Placer mining may threaten California red-legged frog habitat because of heavy siltation. The siltation resulted from upstream gold mining. Deep holes in streams created by instream placer mining also may provide habitat for exotic predatory fish. Creeks, streams and rivers are open to suction dredging throughout the year in 13 of 22 counties within the current range of the California red-legged frog.
Road-killed California red-legged frogs have been documented at several locations in San Mateo and Santa Cruz Counties. Road kills may deplete frog aggregations in borderline habitat and otherwise protected areas. Where roads cross or lie adjacent to California red-legged frog habitat, they may act as barriers to seasonal movement and dispersal.
Livestock grazing is another form of habitat alteration that is contributing to declines in the California red-legged frog. Cattle have an adverse affect on riparian and other wetland habitats because they tend to concentrate in these areas, particularly during dry seasons. Cattle trample and eat emergent and riparian vegetation, often eliminating or severely reducing plant cover. Loss of riparian vegetation results in increased water temperatures, which encourage bullfrog reproduction. Riparian vegetation loss due to cattle grazing includes the loss of willows, which are associated with the highest densities of California red-legged frogs. Cattle grazing also results in increased erosion in the watershed, which accelerates the sedimentation of deep pools used by California red-legged frogs and adversely affects aquatic invertebrates. Aquatic invertebrates are common prey items of California red-legged frogs.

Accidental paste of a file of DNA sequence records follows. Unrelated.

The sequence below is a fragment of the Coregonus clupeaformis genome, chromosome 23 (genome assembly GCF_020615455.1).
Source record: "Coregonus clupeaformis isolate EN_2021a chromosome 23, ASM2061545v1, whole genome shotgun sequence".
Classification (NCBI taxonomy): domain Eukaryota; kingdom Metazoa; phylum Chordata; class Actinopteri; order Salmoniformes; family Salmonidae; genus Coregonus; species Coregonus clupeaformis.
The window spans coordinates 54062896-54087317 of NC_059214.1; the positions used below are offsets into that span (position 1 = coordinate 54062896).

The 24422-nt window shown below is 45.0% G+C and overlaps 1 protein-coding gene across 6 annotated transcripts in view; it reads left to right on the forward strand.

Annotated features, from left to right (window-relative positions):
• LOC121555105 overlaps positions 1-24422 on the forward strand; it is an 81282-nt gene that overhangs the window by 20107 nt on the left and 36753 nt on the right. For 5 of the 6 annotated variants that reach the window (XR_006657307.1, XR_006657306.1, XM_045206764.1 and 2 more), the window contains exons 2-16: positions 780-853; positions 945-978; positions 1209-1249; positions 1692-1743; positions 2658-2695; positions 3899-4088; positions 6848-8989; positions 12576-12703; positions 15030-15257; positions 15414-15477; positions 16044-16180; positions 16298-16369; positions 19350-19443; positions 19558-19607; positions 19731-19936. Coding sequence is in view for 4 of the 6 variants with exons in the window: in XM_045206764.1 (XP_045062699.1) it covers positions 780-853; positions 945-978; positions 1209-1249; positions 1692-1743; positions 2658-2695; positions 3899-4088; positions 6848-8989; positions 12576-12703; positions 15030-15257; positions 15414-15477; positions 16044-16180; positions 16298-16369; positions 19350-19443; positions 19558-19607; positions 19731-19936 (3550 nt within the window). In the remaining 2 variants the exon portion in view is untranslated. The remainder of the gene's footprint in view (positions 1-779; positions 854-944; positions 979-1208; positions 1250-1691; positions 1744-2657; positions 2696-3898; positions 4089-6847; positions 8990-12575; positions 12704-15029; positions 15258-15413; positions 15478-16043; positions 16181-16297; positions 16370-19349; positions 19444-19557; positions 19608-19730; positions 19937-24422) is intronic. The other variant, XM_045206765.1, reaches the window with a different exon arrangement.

Grazing effects are not limited to riparian areas. Improper grazing of upland vegetation can expose soils to erosive impacts of raindrops, reduce water infiltration, and accelerate runoff. This can erode topsoil and cut rills and gullies, concentrating runoff, deepening gullies, lowering water tables, and increasing sediment production. Sediment introduced into streams can alter primary productivity and food supply, and fill interstitial spaces in streambed material, thereby impeding water flow, reducing dissolved oxygen levels, and restricting waste removal. Suspended sediments reduce light penetration to plants and reduce oxygen-carrying capacity of the water. Reduction in photosynthesis and primary production decreases productivity of the entire ecosystem.